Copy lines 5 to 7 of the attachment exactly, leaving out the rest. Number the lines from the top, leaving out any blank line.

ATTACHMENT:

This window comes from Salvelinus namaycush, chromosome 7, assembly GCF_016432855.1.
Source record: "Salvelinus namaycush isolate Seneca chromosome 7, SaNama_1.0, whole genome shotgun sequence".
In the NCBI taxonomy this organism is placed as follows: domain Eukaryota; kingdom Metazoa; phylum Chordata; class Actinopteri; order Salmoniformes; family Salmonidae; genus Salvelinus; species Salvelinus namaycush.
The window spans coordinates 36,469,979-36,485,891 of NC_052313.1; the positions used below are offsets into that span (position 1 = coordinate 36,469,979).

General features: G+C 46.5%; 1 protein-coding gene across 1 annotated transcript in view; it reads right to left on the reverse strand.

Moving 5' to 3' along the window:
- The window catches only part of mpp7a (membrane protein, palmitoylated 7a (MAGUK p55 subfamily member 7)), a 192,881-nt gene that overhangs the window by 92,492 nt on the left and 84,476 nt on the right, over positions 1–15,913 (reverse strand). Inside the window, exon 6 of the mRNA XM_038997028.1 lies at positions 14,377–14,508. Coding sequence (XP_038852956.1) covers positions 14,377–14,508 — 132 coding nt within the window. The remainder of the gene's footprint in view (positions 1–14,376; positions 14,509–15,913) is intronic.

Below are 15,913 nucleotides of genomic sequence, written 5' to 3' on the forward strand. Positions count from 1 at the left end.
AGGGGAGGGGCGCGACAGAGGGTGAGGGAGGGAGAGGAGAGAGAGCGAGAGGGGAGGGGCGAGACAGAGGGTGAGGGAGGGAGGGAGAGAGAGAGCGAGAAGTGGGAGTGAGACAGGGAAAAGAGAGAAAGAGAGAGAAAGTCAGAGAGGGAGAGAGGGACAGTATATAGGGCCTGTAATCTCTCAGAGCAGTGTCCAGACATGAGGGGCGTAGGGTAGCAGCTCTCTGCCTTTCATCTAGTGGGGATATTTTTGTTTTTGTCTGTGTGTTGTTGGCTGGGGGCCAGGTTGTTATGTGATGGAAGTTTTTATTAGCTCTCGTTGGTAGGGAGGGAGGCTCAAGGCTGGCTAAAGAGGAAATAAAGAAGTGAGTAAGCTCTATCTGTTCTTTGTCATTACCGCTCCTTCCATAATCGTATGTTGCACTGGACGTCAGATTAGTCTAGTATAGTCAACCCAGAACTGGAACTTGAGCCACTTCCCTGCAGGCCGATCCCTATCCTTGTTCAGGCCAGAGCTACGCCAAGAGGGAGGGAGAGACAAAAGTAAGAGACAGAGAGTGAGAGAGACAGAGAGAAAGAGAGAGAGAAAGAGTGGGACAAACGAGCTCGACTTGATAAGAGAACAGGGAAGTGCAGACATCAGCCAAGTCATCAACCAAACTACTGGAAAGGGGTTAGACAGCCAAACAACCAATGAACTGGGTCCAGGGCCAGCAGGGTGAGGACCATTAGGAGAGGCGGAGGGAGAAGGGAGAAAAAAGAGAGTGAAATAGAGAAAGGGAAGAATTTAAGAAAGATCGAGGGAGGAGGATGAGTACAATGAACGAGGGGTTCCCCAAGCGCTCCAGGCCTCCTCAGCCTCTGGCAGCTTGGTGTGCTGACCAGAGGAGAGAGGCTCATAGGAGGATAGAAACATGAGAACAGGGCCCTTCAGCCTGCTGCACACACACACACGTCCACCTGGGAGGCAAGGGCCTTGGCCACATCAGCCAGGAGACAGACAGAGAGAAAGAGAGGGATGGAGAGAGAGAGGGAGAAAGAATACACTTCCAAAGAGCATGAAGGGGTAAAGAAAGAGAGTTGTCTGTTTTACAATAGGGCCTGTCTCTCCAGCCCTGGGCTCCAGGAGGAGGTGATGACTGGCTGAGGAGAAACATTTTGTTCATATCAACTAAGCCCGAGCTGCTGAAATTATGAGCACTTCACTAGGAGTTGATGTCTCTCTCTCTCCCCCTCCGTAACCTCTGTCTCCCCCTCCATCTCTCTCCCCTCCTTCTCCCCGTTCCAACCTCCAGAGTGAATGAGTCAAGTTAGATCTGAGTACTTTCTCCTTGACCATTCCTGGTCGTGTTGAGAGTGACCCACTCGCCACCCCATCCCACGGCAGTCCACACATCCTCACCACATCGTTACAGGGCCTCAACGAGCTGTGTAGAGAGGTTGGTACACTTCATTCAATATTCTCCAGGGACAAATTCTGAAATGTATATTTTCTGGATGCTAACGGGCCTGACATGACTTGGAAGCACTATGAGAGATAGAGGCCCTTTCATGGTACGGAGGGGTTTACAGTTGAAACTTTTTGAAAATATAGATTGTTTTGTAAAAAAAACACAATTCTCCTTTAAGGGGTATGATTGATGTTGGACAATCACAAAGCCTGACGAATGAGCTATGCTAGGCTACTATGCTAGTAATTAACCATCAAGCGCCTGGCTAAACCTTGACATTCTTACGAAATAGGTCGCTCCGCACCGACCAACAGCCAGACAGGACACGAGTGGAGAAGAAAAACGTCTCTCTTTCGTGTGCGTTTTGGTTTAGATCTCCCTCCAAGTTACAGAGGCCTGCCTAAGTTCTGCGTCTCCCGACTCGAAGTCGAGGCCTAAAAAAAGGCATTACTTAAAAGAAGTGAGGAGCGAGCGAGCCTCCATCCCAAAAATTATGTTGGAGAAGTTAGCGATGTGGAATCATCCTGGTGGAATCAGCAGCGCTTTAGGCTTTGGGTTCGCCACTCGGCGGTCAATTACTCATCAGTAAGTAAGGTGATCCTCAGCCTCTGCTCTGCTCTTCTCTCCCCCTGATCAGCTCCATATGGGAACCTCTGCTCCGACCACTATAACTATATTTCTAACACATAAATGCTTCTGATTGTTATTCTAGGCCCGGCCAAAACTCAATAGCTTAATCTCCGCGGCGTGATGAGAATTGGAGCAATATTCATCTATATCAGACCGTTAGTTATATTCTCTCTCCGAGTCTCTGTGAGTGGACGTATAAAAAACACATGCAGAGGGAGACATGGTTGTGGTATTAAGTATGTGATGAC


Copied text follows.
General features: G+C 46.5%; 1 protein-coding gene across 1 annotated transcript in view; it reads right to left on the reverse strand.

Moving 5' to 3' along the window:
- The window catches only part of mpp7a (membrane protein, palmitoylated 7a (MAGUK p55 subfamily member 7)), a 192,881-nt gene that overhangs the window by 92,492 nt on the left and 84,476 nt on the right, over positions 1–15,913 (reverse strand). Inside the window, exon 6 of the mRNA XM_038997028.1 lies at positions 14,377–14,508. Coding sequence (XP_038852956.1) covers positions 14,377–14,508 — 132 coding nt within the window. The remainder of the gene's footprint in view (positions 1–14,376; positions 14,509–15,913) is intronic.